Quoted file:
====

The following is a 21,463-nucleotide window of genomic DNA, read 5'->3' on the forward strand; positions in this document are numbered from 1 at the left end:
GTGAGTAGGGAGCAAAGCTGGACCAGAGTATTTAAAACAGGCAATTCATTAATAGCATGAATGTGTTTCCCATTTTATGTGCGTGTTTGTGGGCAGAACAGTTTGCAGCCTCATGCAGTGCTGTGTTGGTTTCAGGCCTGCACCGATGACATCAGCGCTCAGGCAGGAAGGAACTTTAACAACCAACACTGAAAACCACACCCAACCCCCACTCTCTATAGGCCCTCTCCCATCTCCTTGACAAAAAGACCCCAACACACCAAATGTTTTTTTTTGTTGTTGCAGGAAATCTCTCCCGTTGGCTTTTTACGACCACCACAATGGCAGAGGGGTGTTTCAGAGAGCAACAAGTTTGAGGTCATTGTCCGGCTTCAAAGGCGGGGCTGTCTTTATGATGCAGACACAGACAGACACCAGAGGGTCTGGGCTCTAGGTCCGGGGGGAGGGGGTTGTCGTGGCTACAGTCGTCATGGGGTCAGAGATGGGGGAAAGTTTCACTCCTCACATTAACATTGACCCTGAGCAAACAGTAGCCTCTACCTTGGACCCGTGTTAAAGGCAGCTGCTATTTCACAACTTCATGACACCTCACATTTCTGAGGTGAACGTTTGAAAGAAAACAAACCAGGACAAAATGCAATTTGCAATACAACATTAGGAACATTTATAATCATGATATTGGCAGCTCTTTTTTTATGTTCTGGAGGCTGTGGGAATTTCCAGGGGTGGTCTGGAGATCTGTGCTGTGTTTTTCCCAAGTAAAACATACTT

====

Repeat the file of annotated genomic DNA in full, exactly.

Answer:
The following is a 21,463-nucleotide window of genomic DNA, read 5'->3' on the forward strand; positions in this document are numbered from 1 at the left end:
GTGAGTAGGGAGCAAAGCTGGACCAGAGTATTTAAAACAGGCAATTCATTAATAGCATGAATGTGTTTCCCATTTTATGTGCGTGTTTGTGGGCAGAACAGTTTGCAGCCTCATGCAGTGCTGTGTTGGTTTCAGGCCTGCACCGATGACATCAGCGCTCAGGCAGGAAGGAACTTTAACAACCAACACTGAAAACCACACCCAACCCCCACTCTCTATAGGCCCTCTCCCATCTCCTTGACAAAAAGACCCCAACACACCAAATGTTTTTTTTTGTTGTTGCAGGAAATCTCTCCCGTTGGCTTTTTACGACCACCACAATGGCAGAGGGGTGTTTCAGAGAGCAACAAGTTTGAGGTCATTGTCCGGCTTCAAAGGCGGGGCTGTCTTTATGATGCAGACACAGACAGACACCAGAGGGTCTGGGCTCTAGGTCCGGGGGGAGGGGGTTGTCGTGGCTACAGTCGTCATGGGGTCAGAGATGGGGGAAAGTTTCACTCCTCACATTAACATTGACCCTGAGCAAACAGTAGCCTCTACCTTGGACCCGTGTTAAAGGCAGCTGCTATTTCACAACTTCATGACACCTCACATTTCTGAGGTGAACGTTTGAAAGAAAACAAACCAGGACAAAATGCAATTTGCAATACAACATTAGGAACATTTATAATCATGATATTGGCAGCTCTTTTTTTATGTTCTGGAGGCTGTGGGAATTTCCAGGGGTGGTCTGGAGATCTGTGCTGTGTTTTTCCCAAGTAAAACATACTT